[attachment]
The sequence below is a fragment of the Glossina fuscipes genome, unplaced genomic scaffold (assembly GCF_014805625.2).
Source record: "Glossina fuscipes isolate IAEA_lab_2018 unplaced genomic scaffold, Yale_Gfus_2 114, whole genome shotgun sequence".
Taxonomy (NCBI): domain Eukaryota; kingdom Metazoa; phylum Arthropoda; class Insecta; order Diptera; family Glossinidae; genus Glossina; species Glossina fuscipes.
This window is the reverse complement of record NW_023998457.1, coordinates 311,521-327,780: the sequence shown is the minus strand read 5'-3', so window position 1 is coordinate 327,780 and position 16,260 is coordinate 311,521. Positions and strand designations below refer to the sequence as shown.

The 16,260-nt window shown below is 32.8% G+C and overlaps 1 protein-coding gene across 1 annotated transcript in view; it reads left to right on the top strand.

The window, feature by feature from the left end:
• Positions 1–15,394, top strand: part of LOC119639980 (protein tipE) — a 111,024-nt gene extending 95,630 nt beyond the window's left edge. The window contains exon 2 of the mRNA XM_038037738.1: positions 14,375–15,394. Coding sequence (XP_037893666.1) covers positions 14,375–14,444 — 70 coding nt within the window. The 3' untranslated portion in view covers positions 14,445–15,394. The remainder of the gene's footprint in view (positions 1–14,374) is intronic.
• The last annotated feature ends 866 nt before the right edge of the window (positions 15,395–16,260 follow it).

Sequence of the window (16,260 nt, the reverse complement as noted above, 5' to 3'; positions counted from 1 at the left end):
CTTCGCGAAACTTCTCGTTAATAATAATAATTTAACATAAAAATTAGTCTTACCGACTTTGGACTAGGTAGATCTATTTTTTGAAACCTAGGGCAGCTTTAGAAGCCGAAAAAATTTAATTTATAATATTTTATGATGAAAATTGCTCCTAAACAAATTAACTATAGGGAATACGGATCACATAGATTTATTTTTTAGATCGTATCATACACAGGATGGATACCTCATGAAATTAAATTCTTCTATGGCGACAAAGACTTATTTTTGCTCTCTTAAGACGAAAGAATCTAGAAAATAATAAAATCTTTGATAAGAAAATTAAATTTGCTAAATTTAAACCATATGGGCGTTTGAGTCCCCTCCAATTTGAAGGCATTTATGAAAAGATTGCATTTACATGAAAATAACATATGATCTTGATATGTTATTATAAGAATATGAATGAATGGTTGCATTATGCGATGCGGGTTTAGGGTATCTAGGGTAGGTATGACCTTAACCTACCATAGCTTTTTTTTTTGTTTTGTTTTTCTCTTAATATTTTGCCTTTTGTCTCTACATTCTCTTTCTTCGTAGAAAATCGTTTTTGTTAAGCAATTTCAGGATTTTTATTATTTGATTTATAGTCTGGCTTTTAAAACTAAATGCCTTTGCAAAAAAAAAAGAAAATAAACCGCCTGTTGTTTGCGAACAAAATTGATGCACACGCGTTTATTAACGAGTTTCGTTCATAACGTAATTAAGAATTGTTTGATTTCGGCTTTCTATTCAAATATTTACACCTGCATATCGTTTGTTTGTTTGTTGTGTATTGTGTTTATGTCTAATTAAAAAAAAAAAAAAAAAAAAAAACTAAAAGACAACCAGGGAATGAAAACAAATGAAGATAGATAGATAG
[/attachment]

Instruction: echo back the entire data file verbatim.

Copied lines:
The sequence below is a fragment of the Glossina fuscipes genome, unplaced genomic scaffold (assembly GCF_014805625.2).
Source record: "Glossina fuscipes isolate IAEA_lab_2018 unplaced genomic scaffold, Yale_Gfus_2 114, whole genome shotgun sequence".
Taxonomy (NCBI): domain Eukaryota; kingdom Metazoa; phylum Arthropoda; class Insecta; order Diptera; family Glossinidae; genus Glossina; species Glossina fuscipes.
This window is the reverse complement of record NW_023998457.1, coordinates 311,521-327,780: the sequence shown is the minus strand read 5'-3', so window position 1 is coordinate 327,780 and position 16,260 is coordinate 311,521. Positions and strand designations below refer to the sequence as shown.

The 16,260-nt window shown below is 32.8% G+C and overlaps 1 protein-coding gene across 1 annotated transcript in view; it reads left to right on the top strand.

The window, feature by feature from the left end:
• Positions 1–15,394, top strand: part of LOC119639980 (protein tipE) — a 111,024-nt gene extending 95,630 nt beyond the window's left edge. The window contains exon 2 of the mRNA XM_038037738.1: positions 14,375–15,394. Coding sequence (XP_037893666.1) covers positions 14,375–14,444 — 70 coding nt within the window. The 3' untranslated portion in view covers positions 14,445–15,394. The remainder of the gene's footprint in view (positions 1–14,374) is intronic.
• The last annotated feature ends 866 nt before the right edge of the window (positions 15,395–16,260 follow it).

Sequence of the window (16,260 nt, the reverse complement as noted above, 5' to 3'; positions counted from 1 at the left end):
CTTCGCGAAACTTCTCGTTAATAATAATAATTTAACATAAAAATTAGTCTTACCGACTTTGGACTAGGTAGATCTATTTTTTGAAACCTAGGGCAGCTTTAGAAGCCGAAAAAATTTAATTTATAATATTTTATGATGAAAATTGCTCCTAAACAAATTAACTATAGGGAATACGGATCACATAGATTTATTTTTTAGATCGTATCATACACAGGATGGATACCTCATGAAATTAAATTCTTCTATGGCGACAAAGACTTATTTTTGCTCTCTTAAGACGAAAGAATCTAGAAAATAATAAAATCTTTGATAAGAAAATTAAATTTGCTAAATTTAAACCATATGGGCGTTTGAGTCCCCTCCAATTTGAAGGCATTTATGAAAAGATTGCATTTACATGAAAATAACATATGATCTTGATATGTTATTATAAGAATATGAATGAATGGTTGCATTATGCGATGCGGGTTTAGGGTATCTAGGGTAGGTATGACCTTAACCTACCATAGCTTTTTTTTTTGTTTTGTTTTTCTCTTAATATTTTGCCTTTTGTCTCTACATTCTCTTTCTTCGTAGAAAATCGTTTTTGTTAAGCAATTTCAGGATTTTTATTATTTGATTTATAGTCTGGCTTTTAAAACTAAATGCCTTTGCAAAAAAAAAAGAAAATAAACCGCCTGTTGTTTGCGAACAAAATTGATGCACACGCGTTTATTAACGAGTTTCGTTCATAACGTAATTAAGAATTGTTTGATTTCGGCTTTCTATTCAAATATTTACACCTGCATATCGTTTGTTTGTTTGTTGTGTATTGTGTTTATGTCTAATTAAAAAAAAAAAAAAAAAAAAAAACTAAAAGACAACCAGGGAATGAAAACAAATGAAGATAGATAGATAG